Do young children need to be taught how to get on with pets?

Part of growing up and passing through childhood is understanding how to deal with social relationships. But should these relationships be restricted purely to other children and adults?

A lot of children have a fear of animals, and in particular dogs, and potentially this could come back and bite them (quite literally) when they get older. If your child does not know how to  behave around dogs, and doesn’t feel comfortable and confident, the dog will sense this, and something unexpected may happen.

You can start to familiarise your child with dogs at a very early age. If you have a family pet, this can be from the moment your baby comes home from the hospital.

When you arrive home with your new arrival, place him in the middle of your lounge in his carry seat, and call your dog over. This will be good for the dog, and avoid him being jealous, and make him see your baby as a friend and not a threat. It will also be good for your baby as he will immediately get used to being around your pet.

If you do not have a family dog, when you meet other peoples dogs, encourage your child to stroke them and throw a ball for them. Your child will love it, the dog will love it, and your child will be learning how to interact with another living being who is not human.

He will be learning that the dynamic between humans and dogs is different to that which he has with you and other people. Of course always be careful what breed of dog it is, and how well you know the owners. But if the dog is loved and well trained, it will be fine and you will be helping your child with his relationship interaction skills for the rest of his life.

 

 

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How hard should you try to keep your children believing in Father Christmas?

Christmas is a magical time for children, but also for you as a parent. It is a time when you can share so many special moments and create some memories that you will never forget. Ones that will last a lifetime for your children.

You can make the build up to Christmas very exciting by talking about Father Christmas and whether he will come and visit your child. Then you can do the ultimate for him on Christmas morning. You can allow him to catch a glimpse of Santa Claus as he leaves your home. How can you do this?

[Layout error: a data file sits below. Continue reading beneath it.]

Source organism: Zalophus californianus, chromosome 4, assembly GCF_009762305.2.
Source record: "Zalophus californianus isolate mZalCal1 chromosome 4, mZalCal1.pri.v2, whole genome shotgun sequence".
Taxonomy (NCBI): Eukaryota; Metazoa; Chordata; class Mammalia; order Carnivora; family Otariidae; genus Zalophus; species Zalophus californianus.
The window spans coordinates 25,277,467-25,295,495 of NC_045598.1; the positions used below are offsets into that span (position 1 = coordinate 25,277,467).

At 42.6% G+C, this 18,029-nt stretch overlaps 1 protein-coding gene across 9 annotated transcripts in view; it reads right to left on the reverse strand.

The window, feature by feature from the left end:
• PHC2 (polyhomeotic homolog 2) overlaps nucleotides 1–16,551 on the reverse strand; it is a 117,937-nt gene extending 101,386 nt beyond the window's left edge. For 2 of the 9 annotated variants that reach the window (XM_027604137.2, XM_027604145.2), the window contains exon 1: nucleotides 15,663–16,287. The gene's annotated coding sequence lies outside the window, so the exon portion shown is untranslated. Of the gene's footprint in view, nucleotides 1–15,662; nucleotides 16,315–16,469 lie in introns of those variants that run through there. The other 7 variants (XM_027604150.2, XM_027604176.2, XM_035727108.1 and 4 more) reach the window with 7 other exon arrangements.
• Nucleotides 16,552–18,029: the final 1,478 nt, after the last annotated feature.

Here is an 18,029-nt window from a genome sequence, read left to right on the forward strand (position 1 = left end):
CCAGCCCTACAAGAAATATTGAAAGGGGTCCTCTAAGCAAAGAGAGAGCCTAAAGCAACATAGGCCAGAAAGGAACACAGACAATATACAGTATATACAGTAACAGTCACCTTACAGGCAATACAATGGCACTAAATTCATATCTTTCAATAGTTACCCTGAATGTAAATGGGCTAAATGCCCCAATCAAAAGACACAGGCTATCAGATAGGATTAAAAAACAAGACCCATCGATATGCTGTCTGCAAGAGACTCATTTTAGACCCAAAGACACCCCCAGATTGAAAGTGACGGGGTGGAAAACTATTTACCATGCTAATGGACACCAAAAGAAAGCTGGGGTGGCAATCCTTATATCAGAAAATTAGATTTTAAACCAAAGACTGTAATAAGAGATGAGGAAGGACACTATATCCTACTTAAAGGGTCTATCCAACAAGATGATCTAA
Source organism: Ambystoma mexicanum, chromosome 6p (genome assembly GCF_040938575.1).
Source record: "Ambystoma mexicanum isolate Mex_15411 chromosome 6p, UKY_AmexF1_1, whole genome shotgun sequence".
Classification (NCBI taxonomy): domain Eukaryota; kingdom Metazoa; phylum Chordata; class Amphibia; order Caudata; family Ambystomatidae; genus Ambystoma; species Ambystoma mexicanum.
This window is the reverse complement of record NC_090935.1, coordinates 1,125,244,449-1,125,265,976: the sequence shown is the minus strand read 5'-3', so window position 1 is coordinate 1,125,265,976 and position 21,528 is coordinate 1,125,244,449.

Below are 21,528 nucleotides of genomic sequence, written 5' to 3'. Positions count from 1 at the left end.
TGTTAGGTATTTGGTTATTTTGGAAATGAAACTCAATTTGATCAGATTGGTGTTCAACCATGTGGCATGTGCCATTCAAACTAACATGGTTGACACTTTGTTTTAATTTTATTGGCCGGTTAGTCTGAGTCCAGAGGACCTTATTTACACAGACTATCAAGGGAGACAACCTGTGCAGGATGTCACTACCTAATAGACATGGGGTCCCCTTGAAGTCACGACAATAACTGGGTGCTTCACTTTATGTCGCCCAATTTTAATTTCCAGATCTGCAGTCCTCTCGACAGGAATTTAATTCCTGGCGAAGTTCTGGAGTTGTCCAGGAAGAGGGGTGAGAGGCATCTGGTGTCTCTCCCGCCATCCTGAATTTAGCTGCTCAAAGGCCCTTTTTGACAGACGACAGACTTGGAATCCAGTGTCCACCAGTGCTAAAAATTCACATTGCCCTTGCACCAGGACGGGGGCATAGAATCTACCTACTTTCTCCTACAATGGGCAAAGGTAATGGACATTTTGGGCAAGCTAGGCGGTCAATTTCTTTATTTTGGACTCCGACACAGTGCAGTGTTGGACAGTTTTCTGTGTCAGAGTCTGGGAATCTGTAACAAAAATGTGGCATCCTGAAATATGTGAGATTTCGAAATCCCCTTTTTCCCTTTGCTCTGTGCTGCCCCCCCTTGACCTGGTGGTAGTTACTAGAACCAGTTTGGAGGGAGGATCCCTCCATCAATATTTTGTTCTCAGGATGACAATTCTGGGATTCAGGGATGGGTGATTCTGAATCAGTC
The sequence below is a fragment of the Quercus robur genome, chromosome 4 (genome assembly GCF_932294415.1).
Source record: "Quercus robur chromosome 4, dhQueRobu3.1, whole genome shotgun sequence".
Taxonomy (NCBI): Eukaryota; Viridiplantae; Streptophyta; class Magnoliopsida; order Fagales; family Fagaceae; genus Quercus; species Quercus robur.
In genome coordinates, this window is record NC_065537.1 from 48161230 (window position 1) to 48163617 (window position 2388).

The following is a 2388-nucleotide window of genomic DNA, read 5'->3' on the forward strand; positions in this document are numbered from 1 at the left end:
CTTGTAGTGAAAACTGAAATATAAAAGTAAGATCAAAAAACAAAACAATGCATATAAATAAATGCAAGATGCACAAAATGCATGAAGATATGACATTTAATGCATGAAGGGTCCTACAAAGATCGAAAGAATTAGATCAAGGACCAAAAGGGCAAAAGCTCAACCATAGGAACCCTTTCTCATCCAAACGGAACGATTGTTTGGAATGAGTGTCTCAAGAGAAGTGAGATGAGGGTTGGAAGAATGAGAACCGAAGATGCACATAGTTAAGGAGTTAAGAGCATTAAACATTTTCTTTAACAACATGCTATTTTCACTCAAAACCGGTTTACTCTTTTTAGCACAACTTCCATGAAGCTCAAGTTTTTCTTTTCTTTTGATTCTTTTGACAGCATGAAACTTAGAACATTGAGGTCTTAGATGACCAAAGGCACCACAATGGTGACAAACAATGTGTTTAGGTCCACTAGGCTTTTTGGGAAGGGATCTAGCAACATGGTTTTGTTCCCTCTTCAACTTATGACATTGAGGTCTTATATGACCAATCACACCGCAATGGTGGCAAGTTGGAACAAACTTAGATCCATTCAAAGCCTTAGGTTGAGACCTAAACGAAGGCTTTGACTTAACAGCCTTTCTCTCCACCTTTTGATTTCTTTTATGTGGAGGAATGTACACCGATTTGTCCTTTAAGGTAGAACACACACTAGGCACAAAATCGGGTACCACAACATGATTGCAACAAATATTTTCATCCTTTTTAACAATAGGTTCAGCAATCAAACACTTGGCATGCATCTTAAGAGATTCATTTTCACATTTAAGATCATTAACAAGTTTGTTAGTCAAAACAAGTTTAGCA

It is quite simple, but you will need the assistance and complicity of your partner. Get yourself prepared the night before, then on Christmas morning when your child is near the Christmas tree, get your partner to distract your child, while you slip quietly outside. Of course you need to be dressed in your Santa outfit and black boots.

Then once outside, run across the lawn in your outfit, or if you are in an apartment, across the hallway. Get your partner to tell your child that Father Christmas is in the garden and must be late with his rounds of visiting children. While your child catches a glimpse of Santa, you disappear round the side of the house, and slip in the back door, and join your child and partner in the ‘amazement’ of having just seen Father Christmas.

Make believe keeps the magic in your son or daughter’s childhood. They will grow up soon enough.

 

 

 

Get involved before your baby is born.

The bonding process with your child begins before he is born, it shouldn’t wait till he actually arrives in this world. Despite your partner experiencing your child developing and growing inside her, you can also lead a full part during these months before the birth.

As soon as you can start to see ‘the bump’ getting bigger, you can start interacting with your baby. He will be able to hear your voice, and feel you touching him through the walls of your partner’s tummy, for a few months before he is born. Your partner will also love you doing this, as at times she may feel she is doing it all alone. Even if this is not the case.

When your partner is lying down on the sofa, or the bed, take the opportunity while she is relaxed, to stroke your baby, and talk to him. You can put your ear next to him, and listen to any gurgles in your partner’s tummy. They may not actually be your baby, but it will feel good for your partner anyway. You can gently prod him and feel him move, and feel certain parts of his body. You can even guess with your partner what part of his body you are touching.

It will be a very satisfying and intimate time together for the two of you which you will both enjoy. You will also be starting to get used to the idea that there will be three of you shortly, not just the two of you. So take the opportunity to be involved right from the very start, you will be amazed.

Everyone benefits if you are a good Father.

The relationship between a father and his children is one of the two most important links in the whole of society. The other one of course is between a mother and her child. The dynamic and contribution of you, as a father with your children, underpins the whole fabric of society.